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Dermatol Ther. 2009 Sep-Oct;22(5):431-40. doi: 10.1111/j.1529-8019.2009.01259.x.

Long-term efficacy of biologics in the treatment of psoriasis: what do we really know?

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NorthShore University HealthSystem, Feinberg School of Medicine, Stokie, Illinois 60077, USA.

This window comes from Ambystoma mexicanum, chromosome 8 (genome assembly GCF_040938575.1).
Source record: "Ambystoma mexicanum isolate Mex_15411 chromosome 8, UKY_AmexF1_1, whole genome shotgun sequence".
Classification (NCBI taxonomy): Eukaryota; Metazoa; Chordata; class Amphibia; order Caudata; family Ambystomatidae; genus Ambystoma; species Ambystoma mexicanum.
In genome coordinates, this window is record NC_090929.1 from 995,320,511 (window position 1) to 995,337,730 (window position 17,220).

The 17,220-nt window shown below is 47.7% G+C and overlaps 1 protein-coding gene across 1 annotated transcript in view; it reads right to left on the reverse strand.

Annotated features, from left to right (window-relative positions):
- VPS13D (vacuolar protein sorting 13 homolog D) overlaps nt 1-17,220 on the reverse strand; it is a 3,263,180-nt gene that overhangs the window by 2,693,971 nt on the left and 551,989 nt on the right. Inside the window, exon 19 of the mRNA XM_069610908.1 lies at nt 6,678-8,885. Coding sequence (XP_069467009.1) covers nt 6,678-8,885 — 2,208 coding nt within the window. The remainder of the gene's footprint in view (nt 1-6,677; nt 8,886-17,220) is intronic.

Psoriasis is a chronic inflammatory condition that often requires life-long treatment. Conventional therapies have not fully met the needs of psoriatic patients, because of limited efficacy, adverse effects with cumulative use, and patient inconvenience. In the past decade, biologic immunotherapies have become accepted treatments for psoriasis as a result of perceived efficacy and safety on the part of patients and practitioners. However, most data on these medications come from relatively limited short-term trials. In this review, we will focus on the available long-term data on the efficacy of the biologic agents. We will emphasize the strengths and weakness of the available data of the biologic agents that are Food and Drug Administration (FDA)-approved for the treatment of moderate to severe psoriasis (alefacept, efalizumab,* etanercept, infliximab, and adalimumab), with the inclusion of a newer agent currently under FDA evaluation (ustekinumab).

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